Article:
Human predators stalk Haiti's vulnerable kids
Mia Pean's heart sank last week when she saw the Toyota pickup truck cruising the debris-cluttered streets of Leogagne, ground zero for the earthquake that has devastated Haiti. Each time the driver saw a child - especially a young teen - he would stick his head out of the window and shout, "Manje, manje," Creole for "eat." Pean says she watched the hungry kids, four or five at a time, hop into the back of the pickup, which then disappeared. "I saw the same man again a few days later in Carrefour," a poor suburb of Port-au-Prince, says Pean. "I asked him, 'What are you doing with all those children?' He said, 'Don't worry, we're going to put them in safe homes.' Then he drove off."
But Pean, a Haitian-American emergency consultant for the Andrew Young Foundation, doubts that altruism is the motive of the pickup driver, and others like him, who are now prowling Haiti's streets. The quake that has killed 150,000 people has left thousands of children orphaned, and vulnerable to being preyed upon by child traffickers and Haiti's shameful tradition of keeping child slaves known as restaveks. "I really fear," says Pean, "that most of the kids you see being picked up on the streets in Haiti right now are going to become restaveks or victims of sexual trafficking."
Pean isn't the only one concerned. Haitian Prime Minister Jean-Max Bellerive on Tuesday expressed the fear that amid the clamor to airlift Haitian orphans out of the devastated country to waiting adoptive parents in the U.S. and Europe, others are being trafficked. The U.N. says it's on alert to prevent the exploitation of the thousands of Haitian kids who've lost or been separated from their parents and who wander aimlessly in search of food, water and shelter. UNICEF, the U.N.'s child advocacy arm, as well as groups like Save the Children and the Red Cross, say they're registering at-risk kids and setting up shelters exclusively for them. Says one UNICEF official monitoring reports of scenes like the one witnessed by Pean, "Traffickers fish in pools of vulnerability, and we've rarely if ever seen one like this."
The earthquake seems to have shaken more Haitians into vigilance as well - and perhaps, unfortunately, some vigilantism. In the Port-au-Prince neighborhood of Petit Place Cazeu on Wednesday, a crowd of quake survivors living in tents surrounded a pickup truck and beat up the driver, saying he had for several days been trying to kidnap young girls. Bleeding from his nose, mouth and scalp, he managed to get back in his truck and flee. (The angry crowd then threatened to beat up a journalist for even asking questions about child trafficking.)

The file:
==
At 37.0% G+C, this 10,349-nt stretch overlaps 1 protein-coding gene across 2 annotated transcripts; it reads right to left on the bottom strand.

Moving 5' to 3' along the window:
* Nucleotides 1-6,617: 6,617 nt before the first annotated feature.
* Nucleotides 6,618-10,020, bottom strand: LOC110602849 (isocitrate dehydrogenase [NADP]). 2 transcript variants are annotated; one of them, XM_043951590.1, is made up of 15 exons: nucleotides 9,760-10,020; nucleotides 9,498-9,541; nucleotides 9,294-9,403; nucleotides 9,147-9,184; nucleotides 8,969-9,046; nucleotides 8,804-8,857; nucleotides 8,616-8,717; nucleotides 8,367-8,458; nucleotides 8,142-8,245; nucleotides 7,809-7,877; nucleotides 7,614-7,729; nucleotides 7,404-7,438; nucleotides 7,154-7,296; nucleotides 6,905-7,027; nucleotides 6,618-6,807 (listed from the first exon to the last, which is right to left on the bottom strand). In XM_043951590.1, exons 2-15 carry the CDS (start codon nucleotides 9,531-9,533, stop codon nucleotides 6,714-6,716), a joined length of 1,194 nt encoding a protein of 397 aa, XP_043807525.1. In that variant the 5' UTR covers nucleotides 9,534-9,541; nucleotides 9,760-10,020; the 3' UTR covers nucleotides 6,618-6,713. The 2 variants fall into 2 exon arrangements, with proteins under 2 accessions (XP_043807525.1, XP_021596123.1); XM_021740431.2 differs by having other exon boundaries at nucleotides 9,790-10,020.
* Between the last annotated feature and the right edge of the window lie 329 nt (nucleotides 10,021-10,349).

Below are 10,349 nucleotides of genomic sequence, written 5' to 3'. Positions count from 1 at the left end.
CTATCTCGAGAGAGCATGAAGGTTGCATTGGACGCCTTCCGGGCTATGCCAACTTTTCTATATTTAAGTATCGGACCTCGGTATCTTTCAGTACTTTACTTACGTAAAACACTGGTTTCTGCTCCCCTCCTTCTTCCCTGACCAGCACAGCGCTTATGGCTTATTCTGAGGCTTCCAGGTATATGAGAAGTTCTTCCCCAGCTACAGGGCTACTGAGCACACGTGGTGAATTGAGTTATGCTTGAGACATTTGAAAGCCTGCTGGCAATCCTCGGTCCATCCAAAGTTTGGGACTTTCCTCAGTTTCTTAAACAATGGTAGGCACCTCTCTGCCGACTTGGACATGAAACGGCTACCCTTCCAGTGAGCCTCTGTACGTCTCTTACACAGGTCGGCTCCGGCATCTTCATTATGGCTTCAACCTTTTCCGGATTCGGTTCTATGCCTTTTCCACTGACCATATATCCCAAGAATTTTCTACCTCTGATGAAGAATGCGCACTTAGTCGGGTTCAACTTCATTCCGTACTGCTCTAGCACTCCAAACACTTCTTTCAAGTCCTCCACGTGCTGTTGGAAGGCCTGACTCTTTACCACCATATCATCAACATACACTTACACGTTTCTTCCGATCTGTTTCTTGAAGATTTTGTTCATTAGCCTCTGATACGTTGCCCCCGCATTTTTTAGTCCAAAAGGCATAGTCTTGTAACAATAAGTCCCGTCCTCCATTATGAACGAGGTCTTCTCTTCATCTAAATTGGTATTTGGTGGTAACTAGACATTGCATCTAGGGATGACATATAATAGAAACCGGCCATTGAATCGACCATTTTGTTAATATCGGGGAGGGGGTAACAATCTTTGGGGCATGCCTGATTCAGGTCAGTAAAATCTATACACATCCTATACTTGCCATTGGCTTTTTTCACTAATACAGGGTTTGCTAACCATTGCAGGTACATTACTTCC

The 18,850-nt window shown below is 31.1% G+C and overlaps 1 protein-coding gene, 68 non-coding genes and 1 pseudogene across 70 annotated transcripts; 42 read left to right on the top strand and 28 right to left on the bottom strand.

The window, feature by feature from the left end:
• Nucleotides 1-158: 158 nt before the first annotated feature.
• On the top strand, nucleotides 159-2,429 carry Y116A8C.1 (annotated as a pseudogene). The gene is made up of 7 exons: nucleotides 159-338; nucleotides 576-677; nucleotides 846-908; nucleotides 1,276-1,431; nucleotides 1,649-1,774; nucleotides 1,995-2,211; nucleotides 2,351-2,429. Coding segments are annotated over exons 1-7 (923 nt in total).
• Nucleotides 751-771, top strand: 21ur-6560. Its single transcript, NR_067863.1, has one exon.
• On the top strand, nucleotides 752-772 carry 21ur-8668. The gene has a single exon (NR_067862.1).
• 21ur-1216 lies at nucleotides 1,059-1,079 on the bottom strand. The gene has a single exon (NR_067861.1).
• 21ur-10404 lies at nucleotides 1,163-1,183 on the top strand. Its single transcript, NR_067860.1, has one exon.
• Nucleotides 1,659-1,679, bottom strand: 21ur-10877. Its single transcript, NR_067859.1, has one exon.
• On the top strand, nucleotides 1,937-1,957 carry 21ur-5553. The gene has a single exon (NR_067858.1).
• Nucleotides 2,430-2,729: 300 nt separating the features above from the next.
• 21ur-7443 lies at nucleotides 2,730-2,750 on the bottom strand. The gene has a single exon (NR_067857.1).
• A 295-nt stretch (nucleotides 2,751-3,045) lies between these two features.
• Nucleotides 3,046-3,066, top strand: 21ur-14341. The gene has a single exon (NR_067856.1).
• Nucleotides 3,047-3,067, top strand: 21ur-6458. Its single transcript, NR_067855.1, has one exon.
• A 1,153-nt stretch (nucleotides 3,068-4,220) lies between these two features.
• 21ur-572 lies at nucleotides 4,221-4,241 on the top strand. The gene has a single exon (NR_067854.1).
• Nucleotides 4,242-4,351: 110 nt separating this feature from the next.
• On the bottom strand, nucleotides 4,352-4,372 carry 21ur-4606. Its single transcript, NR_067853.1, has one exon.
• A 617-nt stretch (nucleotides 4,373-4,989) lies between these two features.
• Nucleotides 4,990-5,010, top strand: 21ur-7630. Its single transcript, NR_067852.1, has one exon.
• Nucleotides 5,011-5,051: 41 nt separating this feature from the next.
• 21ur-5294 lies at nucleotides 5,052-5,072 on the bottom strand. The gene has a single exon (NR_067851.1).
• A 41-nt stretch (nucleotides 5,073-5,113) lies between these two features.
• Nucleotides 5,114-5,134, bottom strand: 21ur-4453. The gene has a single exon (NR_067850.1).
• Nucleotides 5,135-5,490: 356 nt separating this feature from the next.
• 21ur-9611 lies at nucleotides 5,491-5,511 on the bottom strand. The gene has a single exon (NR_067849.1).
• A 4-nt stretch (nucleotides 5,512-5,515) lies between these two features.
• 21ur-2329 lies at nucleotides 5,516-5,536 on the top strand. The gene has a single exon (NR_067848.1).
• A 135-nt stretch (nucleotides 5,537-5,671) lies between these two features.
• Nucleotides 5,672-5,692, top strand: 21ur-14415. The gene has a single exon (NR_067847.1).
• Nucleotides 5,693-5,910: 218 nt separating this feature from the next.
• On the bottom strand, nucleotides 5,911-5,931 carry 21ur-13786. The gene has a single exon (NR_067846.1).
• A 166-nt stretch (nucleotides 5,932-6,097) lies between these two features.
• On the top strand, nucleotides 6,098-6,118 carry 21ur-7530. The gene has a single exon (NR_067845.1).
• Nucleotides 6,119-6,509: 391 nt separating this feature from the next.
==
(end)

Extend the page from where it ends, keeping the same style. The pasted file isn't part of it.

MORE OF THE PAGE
But the problem remains daunting, and it is exacerbated by the fact that children are not accorded much if any protection under Haitian law or culture. That's a big reason restaveks are still so prevalent today, not just in Haiti but even in Haitian-American enclaves in the U.S., such as New York and Miami, as TIME first reported in 2001. Restavek in Creole means "to stay with," an innocuous term for a far more sinister practice - children, often given up by their poor Haitian families, "stay with" more affluent families as slaves. And like most slaves, they're usually subject to physical, emotional and sexual abuse.
Before the earthquake, the Haitian government itself estimated that more than 300,000 Haitian children were living as restaveks in the country, and more of them abroad. Those numbers are likely to grow, says Danielle Romer, a Haitian-American social worker and head of Haitian Support Inc. in Miami, who has long fought the restavek practice - her efforts still often met with denial and even anger by many Haitians. "We were starting to see some improvement before the earthquake, both in terms of getting more of these children into orphanages and missions and in terms of getting some teaching about it out to Haitians," says Romer. "But I'm afraid the earthquake just opens the box to a scarier situation."
Joan Conn, executive director of the Jean Cadet Restavek Foundation in Cincinnati, agrees. "We had been building more awareness in Haiti than ever before," says Conn. "At least people were actually starting to say the word 'restavek' out loud for once. But with so many children now abandoned and alone, the task could become even harder." Conn's organization - named for Jean-Robert Cadet, a former restavek whose 1998 autobiography, Restavec: From Haitian Slave Child to Middle Class American, lifted the lid on the problem - works to give restaveks refuge in Haiti. In the wake of the earthquake, its staff and volunteers have fanned out across Port-au-Prince and the provinces to watch out for vulnerable kids.
Under prodding from the U.N., the Haitian government last year had finally begun to move against the restavek practice. Last May, some 500 Haitian officials attending a conference with Conn and other child advocates had pledged to make restavek and child-protection a legislative priority. But word has yet to trickle down to the general Haitian population, says Conn, and most restavek recruiters and other child traffickers still feel they have carte blanche to funnel kids to wealthier Haitian families, or abroad.
Worse, says Pean, many of them are exploiting the rush to get Haitian children out of the quake-ravaged country. She recalls the man in the Toyota pickup telling her that "Senators in Washington want us to expedite getting the kids to the U.S." But, she adds, "the Senators are talking about kids who already have adoption papers ready. These guys are trying to exploit all that confusion." The situation for Haitian youths was difficult enough before the earthquake. Now, in addition to losing their families, many are under the threat of losing their childhoods as well.